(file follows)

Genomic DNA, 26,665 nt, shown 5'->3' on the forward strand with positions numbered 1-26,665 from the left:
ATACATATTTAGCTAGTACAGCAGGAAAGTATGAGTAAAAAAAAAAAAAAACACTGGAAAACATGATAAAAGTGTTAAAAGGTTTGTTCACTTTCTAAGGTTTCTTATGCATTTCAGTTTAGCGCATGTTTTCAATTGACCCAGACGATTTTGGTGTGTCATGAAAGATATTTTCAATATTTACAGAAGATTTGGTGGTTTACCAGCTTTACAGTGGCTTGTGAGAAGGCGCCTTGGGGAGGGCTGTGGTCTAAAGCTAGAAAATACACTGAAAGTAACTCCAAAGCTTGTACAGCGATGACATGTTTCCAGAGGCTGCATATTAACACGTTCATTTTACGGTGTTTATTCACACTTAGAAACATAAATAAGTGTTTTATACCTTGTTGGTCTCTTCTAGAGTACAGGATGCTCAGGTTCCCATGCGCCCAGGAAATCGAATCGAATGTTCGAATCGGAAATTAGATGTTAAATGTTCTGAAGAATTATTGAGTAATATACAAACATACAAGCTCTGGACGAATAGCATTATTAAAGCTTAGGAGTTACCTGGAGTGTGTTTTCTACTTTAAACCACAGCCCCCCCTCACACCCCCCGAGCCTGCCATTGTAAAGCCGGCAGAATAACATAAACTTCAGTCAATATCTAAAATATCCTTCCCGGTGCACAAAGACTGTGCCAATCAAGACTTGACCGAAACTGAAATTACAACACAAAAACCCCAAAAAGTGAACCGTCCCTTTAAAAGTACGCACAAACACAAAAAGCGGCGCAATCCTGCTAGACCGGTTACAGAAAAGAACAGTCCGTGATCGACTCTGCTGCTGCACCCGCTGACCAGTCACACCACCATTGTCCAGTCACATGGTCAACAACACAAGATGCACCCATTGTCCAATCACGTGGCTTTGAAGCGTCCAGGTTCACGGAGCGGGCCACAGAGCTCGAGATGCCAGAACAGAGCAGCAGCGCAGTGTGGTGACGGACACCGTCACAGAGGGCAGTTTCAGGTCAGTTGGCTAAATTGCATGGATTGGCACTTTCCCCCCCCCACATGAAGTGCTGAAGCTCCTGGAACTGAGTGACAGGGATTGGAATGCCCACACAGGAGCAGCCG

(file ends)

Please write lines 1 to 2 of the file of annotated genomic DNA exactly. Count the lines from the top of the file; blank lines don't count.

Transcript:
Genomic DNA, 26,665 nt, shown 5'->3' on the forward strand with positions numbered 1-26,665 from the left:
ATACATATTTAGCTAGTACAGCAGGAAAGTATGAGTAAAAAAAAAAAAAAACACTGGAAAACATGATAAAAGTGTTAAAAGGTTTGTTCACTTTCTAAGGTTTCTTATGCATTTCAGTTTAGCGCATGTTTTCAATTGACCCAGACGATTTTGGTGTGTCATGAAAGATATTTTCAATATTTACAGAAGATTTGGTGGTTTACCAGCTTTACAGTGGCTTGTGAGAAGGCGCCTTGGGGAGGGCTGTGGTCTAAAGCTAGAAAATACACTGAAAGTAACTCCAAAGCTTGTACAGCGATGACATGTTTCCAGAGGCTGCATATTAACACGTTCATTTTACGGTGTTTATTCACACTTAGAAACATAAATAAGTGTTTTATACCTTGTTGGTCTCTTCTAGAGTACAGGATGCTCAGGTTCCCATGCGCCCAGGAAATCGAATCGAATGTTCGAATCGGAAATTAGATGTTAAATGTTCTGAAGAATTATTGAGTAATATACAAACATACAAGCTCTGGACGAATAGCATTATTAAAGCTTAGGAGTTACCTGGAGTGTGTTTTCTACTTTAAACCACAGCCCCCCCTCACACCCCCCGAGCCTGCCATTGTAAAGCCGGCAGAATAACATAAACTTCAGTCAATATCTAAAATATCCTTCCCGGTGCACAAAGACTGTGCCAATCAAGACTTGACCGAAACTGAAATTACAACACAAAAACCCCAAAAAGTGAACCGTCCCTTTAAAAGTACGCACAAACACAAAAAGCGGCGCAATCCTGCTAGACCGGTTACAGAAAAGAACAGTCCGTGATCGACTCTGCTGCTGCACCCGCTGACCAGTCACACCACCATTGTCCAGTCACATGGTCAACAACACAAGATGCACCCATTGTCCAATCACGTGGCTTTGAAGCGTCCAGGTTCACGGAGCGGGCCACAGAGCTCGAGATGCCAGAACAGAGCAGCAGCGCAGTGTGGTGACGGACACCGTCACAGAGGGCAGTTTCAGGTCAGTTGGCTAAATTGCATGGATTGGCACTTTCCCCCCCCCACATGAAGTGCTGAAGCTCCTGGAACTGAGTGACAGGGATTGGAATGCCCACACAGGAGCAGCCG